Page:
We brainstormed the experiences that matter most to our employees and their teams to identify what activities and actions are prioritized for in office, generating an inventory from which to inform ecosystem realignment, real estate consideration and the office of the future.
During our visioning sessions, 56% of participants stated that community building made going to the office relevant and 81% of those individuals said it was the fundamental reason. Some offices used the analogy of the kitchen table or intellectual café where formalities were put aside to talk to, inspire, and elevate each other — employees and clients were families and friends that sat together to break bread and connect in real and meaningful conversations. Regardless of a kitchen table, campfire, or café, the vital differentiator for all these settings was the need to deliver wonder, surprise, enlightenment, imagination, and delight. The role of our office was that physical place where colleagues could bring in food, wine, coffee, or lunch — and within a welcoming casual atmosphere where everyone belongs.
This office’s central component is to offer a meeting place away from the formalities of the boardroom or chaos of the home. This social connection embraces our unconventional design thinking to discuss and debate radical ideas freely among peers — it is a place where the impossible is planned and made real. Determining how this could look within the office, we discovered two types of spaces that complimented the office’s social center: havens and idea theaters. Havens are for groups of three to eight people who need a place to create and strategize together. These havens were described as a digital and physical “hybrid” hub that emersed the project team into each other’s work for real-time collaboration resulting in speed to market deliverables. The idea theater was often described as highly flexible and interchangeable presentation spaces that had amazing views to the active buzz of the surrounding urban landscape or could be screened off for a fully immersive virtual adventure. It was this interplay of fantasy and reality that the office could experiment with to offer clients a stage to unfold the cycle and process of design and artistic vision for the built environment.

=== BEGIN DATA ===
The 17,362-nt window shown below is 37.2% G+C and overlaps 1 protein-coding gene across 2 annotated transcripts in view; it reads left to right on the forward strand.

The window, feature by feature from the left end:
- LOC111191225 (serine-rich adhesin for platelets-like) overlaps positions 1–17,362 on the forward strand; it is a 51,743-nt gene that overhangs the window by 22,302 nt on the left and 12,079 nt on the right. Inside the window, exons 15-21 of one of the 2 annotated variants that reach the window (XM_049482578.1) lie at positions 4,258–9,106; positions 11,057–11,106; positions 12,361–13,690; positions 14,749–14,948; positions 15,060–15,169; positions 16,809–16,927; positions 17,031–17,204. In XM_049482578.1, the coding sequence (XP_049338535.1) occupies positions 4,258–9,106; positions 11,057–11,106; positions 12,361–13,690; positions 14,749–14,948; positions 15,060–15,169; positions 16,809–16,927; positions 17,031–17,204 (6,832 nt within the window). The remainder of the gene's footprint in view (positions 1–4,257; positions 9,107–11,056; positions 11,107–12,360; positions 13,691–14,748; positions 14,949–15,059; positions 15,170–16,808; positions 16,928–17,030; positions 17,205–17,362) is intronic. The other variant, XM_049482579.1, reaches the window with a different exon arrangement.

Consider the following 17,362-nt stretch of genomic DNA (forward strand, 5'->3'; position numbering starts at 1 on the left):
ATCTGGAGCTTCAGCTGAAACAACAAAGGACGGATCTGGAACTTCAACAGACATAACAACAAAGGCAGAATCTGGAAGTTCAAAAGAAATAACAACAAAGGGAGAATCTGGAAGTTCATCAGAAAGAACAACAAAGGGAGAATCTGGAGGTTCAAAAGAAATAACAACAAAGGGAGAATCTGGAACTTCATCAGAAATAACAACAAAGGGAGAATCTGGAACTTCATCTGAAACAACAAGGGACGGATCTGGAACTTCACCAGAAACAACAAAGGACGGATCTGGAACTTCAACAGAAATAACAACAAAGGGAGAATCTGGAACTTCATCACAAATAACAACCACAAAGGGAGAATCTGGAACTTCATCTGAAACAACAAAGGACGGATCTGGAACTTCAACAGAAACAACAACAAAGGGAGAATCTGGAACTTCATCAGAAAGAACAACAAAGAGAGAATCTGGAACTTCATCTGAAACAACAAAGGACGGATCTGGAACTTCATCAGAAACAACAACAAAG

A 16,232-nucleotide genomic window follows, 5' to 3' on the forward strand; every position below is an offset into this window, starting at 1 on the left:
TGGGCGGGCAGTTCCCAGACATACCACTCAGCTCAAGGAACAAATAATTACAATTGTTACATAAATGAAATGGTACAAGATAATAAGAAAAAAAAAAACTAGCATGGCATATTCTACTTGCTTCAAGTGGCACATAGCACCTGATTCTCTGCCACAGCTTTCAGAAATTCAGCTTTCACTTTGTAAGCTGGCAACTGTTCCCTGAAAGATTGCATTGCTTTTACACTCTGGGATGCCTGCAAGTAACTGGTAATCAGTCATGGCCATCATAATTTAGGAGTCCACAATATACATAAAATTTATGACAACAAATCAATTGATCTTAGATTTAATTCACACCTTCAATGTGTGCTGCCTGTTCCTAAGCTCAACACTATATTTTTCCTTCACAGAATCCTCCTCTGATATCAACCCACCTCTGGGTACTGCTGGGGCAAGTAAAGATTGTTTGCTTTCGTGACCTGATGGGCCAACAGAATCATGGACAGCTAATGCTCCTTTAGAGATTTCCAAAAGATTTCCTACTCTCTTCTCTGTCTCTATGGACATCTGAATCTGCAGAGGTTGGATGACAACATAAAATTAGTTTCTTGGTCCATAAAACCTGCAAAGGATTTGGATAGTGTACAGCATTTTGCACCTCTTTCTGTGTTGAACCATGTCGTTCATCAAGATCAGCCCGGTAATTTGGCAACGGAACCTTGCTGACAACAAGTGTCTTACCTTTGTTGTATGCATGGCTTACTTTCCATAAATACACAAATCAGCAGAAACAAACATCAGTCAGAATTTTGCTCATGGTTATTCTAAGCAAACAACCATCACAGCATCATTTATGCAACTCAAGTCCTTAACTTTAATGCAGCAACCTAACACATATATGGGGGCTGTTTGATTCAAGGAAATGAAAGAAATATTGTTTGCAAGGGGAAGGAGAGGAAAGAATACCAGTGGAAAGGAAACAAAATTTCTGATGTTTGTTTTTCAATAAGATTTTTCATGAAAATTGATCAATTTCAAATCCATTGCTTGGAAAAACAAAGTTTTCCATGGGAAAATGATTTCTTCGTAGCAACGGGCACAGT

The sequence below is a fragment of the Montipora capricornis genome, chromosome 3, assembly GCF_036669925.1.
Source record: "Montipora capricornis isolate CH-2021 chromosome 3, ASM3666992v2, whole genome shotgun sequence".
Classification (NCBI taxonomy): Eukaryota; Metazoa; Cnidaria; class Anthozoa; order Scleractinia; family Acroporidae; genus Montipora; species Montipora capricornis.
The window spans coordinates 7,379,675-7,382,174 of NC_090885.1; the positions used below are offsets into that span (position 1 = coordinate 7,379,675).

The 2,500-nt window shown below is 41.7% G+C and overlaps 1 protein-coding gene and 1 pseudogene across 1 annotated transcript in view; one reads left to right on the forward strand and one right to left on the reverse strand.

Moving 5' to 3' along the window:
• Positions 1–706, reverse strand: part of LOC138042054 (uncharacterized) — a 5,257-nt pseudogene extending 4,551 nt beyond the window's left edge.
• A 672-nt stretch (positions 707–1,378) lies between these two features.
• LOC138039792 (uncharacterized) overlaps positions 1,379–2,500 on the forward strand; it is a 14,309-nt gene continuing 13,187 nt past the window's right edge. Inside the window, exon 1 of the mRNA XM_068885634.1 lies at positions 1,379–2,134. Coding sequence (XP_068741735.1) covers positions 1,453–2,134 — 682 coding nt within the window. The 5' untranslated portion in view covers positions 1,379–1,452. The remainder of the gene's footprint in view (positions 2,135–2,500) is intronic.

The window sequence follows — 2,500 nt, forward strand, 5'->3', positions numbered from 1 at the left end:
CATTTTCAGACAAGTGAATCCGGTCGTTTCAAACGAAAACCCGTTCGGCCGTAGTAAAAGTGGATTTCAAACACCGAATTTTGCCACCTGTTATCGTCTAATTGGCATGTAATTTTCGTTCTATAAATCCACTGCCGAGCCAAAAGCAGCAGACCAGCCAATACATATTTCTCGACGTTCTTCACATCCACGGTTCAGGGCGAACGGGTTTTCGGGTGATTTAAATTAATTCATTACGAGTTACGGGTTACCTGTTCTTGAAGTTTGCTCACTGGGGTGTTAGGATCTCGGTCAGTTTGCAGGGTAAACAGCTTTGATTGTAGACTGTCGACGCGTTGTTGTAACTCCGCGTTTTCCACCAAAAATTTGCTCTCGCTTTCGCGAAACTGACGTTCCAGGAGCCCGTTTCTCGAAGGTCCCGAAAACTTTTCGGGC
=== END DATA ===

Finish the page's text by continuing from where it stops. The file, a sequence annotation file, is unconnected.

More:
Near-term planning sessions work to bridge from ideal future state to current state – outlining changes and milestones needed along the way.
Reboot efforts often focus too much on immediate goals. Prioritizing short-term change can hinder progress toward a long-term vision, resulting in a kind of halfway transition — that which may stifle the transformation for employer and employee alike. Beginning with a long-term vision and then establishing steps to get there enables organizations to be more agile, taking on incremental changes to meet important goal-oriented milestones in the most effective sequence.
The value proposition of the office has fundamentally changed. Yesterday, offices were where we had to work. Tomorrow, they will be where we choose to work to be most effective. It really comes down to asking: “What’s worth a commute when you can be online in minutes?” and “What do you get from in-person collaboration when virtual tools offer different (and potentially better) outcomes?”
The answers to those and similar questions are the key to developing new workplace ecosystems no longer defined by traditional ideas and mindsets.
This research continues to be informed by data collected starting March 13, 2020, of HKS employees via an online survey, senior leadership/office director interviews, and future-focused employee visioning sessions. By continuing to engage employees in dialogue, we’re able to study satisfaction and sentiment over time and be responsive in policy development and real estate planning.
This was project was completed as a part of HKS’ Research Incubator program. This annual initiative empowers practitioners throughout the firm to invest focused time and energy into exploring topics that encourage innovation and a culture of curiosity. To learn more about this program, please contact us at [email protected]